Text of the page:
Registration Dossier

Ecotoxicological information

Endpoint summary

Administrative data

Description of key information

Additional information

Short-term toxicity

A reliable 72 h EC50 value of 98 mg/kg dw soil (1.3% organic carbon) has been determined for the effects of decanol (CAS 112 -30 -1) on population numbers of the nematode Caenorhabditis elegans. The study reflects the lowest value that is available for this endpoint and has been chosen as key.

Other studies conducted in soil (1.3 % organic carbon) show 6 -7 day EC50 values in the range 120-320 mg/kg dw with macroorganisms.

A 72 h EC50value of 320 mg/kg dw soil has been determined for the effects of the test substance on population numbers of the sediment dwelling arthropod Fulsomia candida.

Decanol branched and linear contains linear decanols and branched decanols (a single methyl branch group in the 2-position).

Where no data is available for decanol branched and linear (CAS 90342-32-8) and a study report is available with the closely related substance decanol (CAS 112-30-1), it will be possible to directly read-across the results. Decanol branched and linear (CAS 90342-32-8) has a type of branched structure termed 'essentially linear' and the physicochemical, toxicological and ecotoxicological properties and behaviour do not differ significantly between such structures and their linear analogues. Additionally the two substances have identical molecular weights. It is therefore possible to read-across between the two substances. The difference in composition is dependent on the manufacturing process which may create linear alcohols or simple mono-branched structures. Direct read-across from decanol (CAS 112-30-1) to decanol branched and linear (CAS 90342-32-8) is therefore scientifically justified.

Toxicity to micro-organisms

In accordance with Column 2 of REACH Annex IX, the toxicity test with terrestrial microorganisms (required in Section 9.4.2) does not need to be conducted as direct and indirect exposure of the soil compartment is unlikely. In the absence of toxicity data for soil organisms, the equilibrium partitioning method has been applied to assess the hazard to soil organisms.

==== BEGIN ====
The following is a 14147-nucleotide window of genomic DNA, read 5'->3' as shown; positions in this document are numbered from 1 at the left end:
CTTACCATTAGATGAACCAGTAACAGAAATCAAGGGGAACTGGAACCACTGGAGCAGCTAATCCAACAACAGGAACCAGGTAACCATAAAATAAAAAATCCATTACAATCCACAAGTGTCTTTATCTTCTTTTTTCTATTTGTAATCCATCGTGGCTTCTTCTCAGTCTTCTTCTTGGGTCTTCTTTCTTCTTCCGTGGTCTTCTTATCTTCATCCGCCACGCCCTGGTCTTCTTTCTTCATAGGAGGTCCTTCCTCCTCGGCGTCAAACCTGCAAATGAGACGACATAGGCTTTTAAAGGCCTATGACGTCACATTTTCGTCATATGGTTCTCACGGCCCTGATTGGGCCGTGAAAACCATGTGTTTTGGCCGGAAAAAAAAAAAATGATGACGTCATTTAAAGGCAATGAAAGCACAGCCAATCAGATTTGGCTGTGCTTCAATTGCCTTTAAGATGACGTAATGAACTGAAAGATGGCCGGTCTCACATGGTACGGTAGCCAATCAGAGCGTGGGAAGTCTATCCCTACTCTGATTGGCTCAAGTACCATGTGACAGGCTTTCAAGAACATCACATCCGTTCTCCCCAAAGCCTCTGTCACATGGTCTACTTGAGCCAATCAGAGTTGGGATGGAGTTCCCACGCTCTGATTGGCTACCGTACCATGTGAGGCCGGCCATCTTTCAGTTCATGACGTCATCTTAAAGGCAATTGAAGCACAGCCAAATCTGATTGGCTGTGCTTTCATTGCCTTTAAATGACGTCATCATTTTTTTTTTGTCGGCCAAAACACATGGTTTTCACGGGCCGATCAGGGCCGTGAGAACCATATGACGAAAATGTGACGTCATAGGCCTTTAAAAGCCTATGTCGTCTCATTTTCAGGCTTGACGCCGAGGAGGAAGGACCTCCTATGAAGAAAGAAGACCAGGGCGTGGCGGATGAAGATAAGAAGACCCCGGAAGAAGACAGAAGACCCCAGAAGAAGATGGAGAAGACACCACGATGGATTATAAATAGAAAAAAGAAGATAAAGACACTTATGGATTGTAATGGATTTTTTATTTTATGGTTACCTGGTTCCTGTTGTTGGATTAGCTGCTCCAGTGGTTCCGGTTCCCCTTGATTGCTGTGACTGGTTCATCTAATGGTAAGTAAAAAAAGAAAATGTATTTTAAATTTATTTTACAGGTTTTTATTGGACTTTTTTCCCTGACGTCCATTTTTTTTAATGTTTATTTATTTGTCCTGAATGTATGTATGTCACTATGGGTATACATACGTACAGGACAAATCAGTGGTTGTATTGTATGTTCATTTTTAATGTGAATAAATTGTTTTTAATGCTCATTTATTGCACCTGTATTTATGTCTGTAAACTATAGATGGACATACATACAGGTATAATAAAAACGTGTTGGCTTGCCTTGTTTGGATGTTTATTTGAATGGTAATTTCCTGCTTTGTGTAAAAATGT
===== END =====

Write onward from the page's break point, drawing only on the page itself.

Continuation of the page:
Moreover, considerable technical difficulties would be expected in the conduct of such a test, due to the very rapid biotic removal of the substance from the test system (based on experience in the long-term aquatic invertebrate study).

Long-term toxicity

In accordance with Column 2 of REACH Annex X, long-term toxicity testing with terrestrial organisms (required in Section 9.4) is not needed as the chemical safety assessment according to Annex I indicates that this is not necessary.

Moreover, considerable technical difficulties would be expected in the conduct of such a test, due to the very rapid biotic removal of the substance from the test system (based on experience in the long-term aquatic invertebrate study).

Toxicity to terrestrial plants

In accordance with Column 2 of REACH Annex X, long-term toxicity testing with terrestrial plants (required in Section 9.4.5) is not needed as the chemical safety assessment according to Annex I indicates that this is not necessary.

Moreover, considerable technical difficulties would be expected in the conduct of such a test, due to the very rapid biotic removal of the substance from the test system (based on experience in the long-term aquatic invertebrate study).

Toxicity to birds

In accordance with Column 2 of REACH Annex X, long-term and reproductive toxicity testing with birds (required in Section 9.6) is not needed as the chemical safety assessment according to Annex I indicates that this is not necessary.

Testing for toxicity to terrestrial organisms is not considered necessary because:

- PNECsoil has been calculated from PNECfreshwater on the basis of the equilibrium partitioning method; the risk characterisation ratio (RCR) based on PNECsoil is <1